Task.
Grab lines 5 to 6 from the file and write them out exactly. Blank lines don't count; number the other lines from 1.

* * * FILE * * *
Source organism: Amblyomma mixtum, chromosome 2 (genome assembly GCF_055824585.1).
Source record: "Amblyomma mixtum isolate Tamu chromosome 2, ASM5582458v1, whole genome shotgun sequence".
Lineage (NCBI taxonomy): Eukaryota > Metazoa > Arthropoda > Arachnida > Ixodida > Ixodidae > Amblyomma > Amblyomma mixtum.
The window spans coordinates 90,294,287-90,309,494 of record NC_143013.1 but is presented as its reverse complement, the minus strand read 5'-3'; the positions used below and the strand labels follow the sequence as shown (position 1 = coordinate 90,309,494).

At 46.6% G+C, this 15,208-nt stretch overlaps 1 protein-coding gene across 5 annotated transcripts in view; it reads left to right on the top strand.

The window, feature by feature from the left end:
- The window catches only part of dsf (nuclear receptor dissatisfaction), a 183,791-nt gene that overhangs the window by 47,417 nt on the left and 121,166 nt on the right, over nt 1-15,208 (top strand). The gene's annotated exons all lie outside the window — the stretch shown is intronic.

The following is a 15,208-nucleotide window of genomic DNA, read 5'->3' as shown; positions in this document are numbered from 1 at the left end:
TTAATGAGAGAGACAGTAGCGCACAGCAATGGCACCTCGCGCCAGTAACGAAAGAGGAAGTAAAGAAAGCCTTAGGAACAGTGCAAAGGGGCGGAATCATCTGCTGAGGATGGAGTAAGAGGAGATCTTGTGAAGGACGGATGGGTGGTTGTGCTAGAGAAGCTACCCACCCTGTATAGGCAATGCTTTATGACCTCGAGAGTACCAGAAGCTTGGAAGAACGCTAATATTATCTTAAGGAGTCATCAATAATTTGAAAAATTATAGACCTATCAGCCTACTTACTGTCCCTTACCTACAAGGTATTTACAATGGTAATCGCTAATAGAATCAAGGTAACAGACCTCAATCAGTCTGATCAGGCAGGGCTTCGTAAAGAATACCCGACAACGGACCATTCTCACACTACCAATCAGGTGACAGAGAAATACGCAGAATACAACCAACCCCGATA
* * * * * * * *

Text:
At 46.6% G+C, this 15,208-nt stretch overlaps 1 protein-coding gene across 5 annotated transcripts in view; it reads left to right on the top strand.

The window, feature by feature from the left end: